If you agree with this statement, we urge you to sign this petition: "Scrap plans forcing self employed & small business to do 4 tax returns yearly”.
There has been much discussion of the new Right To Rent legislation that came into force on 1st February, which makes it illegal to rent accommodation without first ensuring the new tenant is legally allowed to live in the UK, but what is it the offence?
It is allowing the wrong person to live in your property that is the offence not failing to carry out checks.
As an association, we are attempting to fight off the latest proposed increase in HMO legislation that would increase the number of HMOs requiring licences and renderl roughly 200 small rooms in the City illegal. These are currently let to happy tenants. Tony is the architect of our response to the various bodies involved and following a reminder, Flick Drummond MP has forwarded our concerns to Brandon Lewis, the Housing Minister. The arguments are summarised as follows and taken from our consultation response:
As Portsmouth has one of the highest levels of overcrowding in the UK, we are very concerned that well intentioned Government measures may have unforeseen consequences. Primarily a reduction in accommodation available to single people on low incomes and the vulnerable.
As it is likely that Portsmouth has more small rooms affected by these proposals than other cities we have concentrated on this part of the consultation. We also have seen and endorse the submissions made by the Residential Landlords Association.
As we sit on the local HMO Licensing Governance Board in Portsmouth, a city that is trying to make ‘additional’ licensing work, we can comment from our in-depth experience, being aware that what we see here cannot be unique. Thus we have a few comments to make with regard to extending licensing.
The photos were taken in Portsmouth on 14th December 2015 to illustrate the gravity of the situation. The individuals consented and none appeared to be under the influence of drugs or alcohol.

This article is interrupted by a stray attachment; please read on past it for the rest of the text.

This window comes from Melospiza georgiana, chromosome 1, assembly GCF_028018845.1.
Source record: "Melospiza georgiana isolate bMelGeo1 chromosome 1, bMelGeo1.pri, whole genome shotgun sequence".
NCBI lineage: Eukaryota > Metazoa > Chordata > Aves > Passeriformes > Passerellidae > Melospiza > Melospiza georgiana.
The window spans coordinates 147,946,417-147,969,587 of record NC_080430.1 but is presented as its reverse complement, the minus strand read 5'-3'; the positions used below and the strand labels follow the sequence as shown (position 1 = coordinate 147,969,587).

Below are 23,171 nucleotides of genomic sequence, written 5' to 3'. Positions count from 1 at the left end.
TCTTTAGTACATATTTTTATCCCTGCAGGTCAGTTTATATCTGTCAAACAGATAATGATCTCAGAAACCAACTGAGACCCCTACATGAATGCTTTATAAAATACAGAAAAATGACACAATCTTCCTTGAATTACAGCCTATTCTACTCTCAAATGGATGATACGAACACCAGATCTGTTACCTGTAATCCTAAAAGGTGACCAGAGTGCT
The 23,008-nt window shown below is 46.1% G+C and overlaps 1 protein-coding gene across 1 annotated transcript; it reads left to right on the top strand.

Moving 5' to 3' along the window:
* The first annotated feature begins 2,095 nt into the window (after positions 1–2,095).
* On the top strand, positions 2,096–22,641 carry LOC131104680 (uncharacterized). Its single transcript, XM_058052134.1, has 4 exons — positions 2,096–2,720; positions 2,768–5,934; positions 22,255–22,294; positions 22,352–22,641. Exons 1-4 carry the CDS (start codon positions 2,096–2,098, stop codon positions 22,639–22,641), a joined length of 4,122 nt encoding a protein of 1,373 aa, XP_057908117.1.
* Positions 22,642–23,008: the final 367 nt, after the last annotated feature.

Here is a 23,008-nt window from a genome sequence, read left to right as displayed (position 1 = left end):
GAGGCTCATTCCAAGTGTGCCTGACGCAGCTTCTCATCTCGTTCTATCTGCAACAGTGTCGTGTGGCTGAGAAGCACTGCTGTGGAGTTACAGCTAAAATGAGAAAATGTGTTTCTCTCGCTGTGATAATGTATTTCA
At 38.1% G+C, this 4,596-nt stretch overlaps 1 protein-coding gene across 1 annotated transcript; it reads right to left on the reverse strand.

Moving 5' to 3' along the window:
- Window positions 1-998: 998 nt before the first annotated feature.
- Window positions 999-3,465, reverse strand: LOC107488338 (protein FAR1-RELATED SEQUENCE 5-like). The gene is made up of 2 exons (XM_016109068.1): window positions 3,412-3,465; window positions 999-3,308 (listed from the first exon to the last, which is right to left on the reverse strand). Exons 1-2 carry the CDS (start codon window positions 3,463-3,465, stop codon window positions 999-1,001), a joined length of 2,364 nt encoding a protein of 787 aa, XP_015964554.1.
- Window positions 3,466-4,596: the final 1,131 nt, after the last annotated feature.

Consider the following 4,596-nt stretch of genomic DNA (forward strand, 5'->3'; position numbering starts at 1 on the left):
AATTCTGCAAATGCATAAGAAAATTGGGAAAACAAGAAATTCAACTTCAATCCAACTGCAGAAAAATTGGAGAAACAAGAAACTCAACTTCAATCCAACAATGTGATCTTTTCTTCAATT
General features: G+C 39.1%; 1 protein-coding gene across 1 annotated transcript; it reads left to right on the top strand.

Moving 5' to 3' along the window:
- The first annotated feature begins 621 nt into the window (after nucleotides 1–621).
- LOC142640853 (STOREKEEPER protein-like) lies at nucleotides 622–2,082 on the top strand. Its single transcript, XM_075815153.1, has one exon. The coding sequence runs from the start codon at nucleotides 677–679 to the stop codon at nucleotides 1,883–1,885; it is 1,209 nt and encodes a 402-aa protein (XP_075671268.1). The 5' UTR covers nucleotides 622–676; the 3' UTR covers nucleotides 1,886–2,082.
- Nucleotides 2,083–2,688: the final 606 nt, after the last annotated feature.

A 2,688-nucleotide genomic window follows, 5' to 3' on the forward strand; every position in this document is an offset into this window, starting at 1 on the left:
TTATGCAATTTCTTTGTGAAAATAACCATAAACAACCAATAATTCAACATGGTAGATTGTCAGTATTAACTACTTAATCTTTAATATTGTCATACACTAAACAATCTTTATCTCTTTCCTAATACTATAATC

One lady landlord has become so incensed by the recent changes that she openly wrote to Grant Shapps, her MP, and her letter has been widely shared on social media. We include it below unedited as she summarises the impacts of recent changes so well.
The Salvation Army are running another local event for private landlords. Michelle White, their project coordinator, said,"I would like to meet private landlords who will accept housing benefits or are thinking of renting to claimants in the Portsmouth or surrounding areas."
The event runs from 10:00-14:00 on the 5th April at The Haven in Portsmouth. For more info, contact Michelle at emailID
We have been informed that Mr Edwin Haddock (Ed) of Taylors Estate Agents formerly operating from 135 London Road, North End, Portsmouth, was made bankrupt on 11th November 2015. We have spoken to the Trustee in Bankruptcy, and they say that at this stage they know very little but are gathering information. There was a client money account which has been frozen by the bank resulting in Tenants rent payments being returned by the bank. Some tenants have been informed that deposits were protected but in light of our experience with other agents who have failed, no assumptions should be made.
You are reminded that Landlords can be held liable where deposits have not been protected by their agent.
If you have property let or deposits taken by Taylors you should contact the Trustee; Susan Casey of J Casey & Co. 023 9249 2325 or firstname.lastname@example.org
PDPLA would also like to hear of any affected members.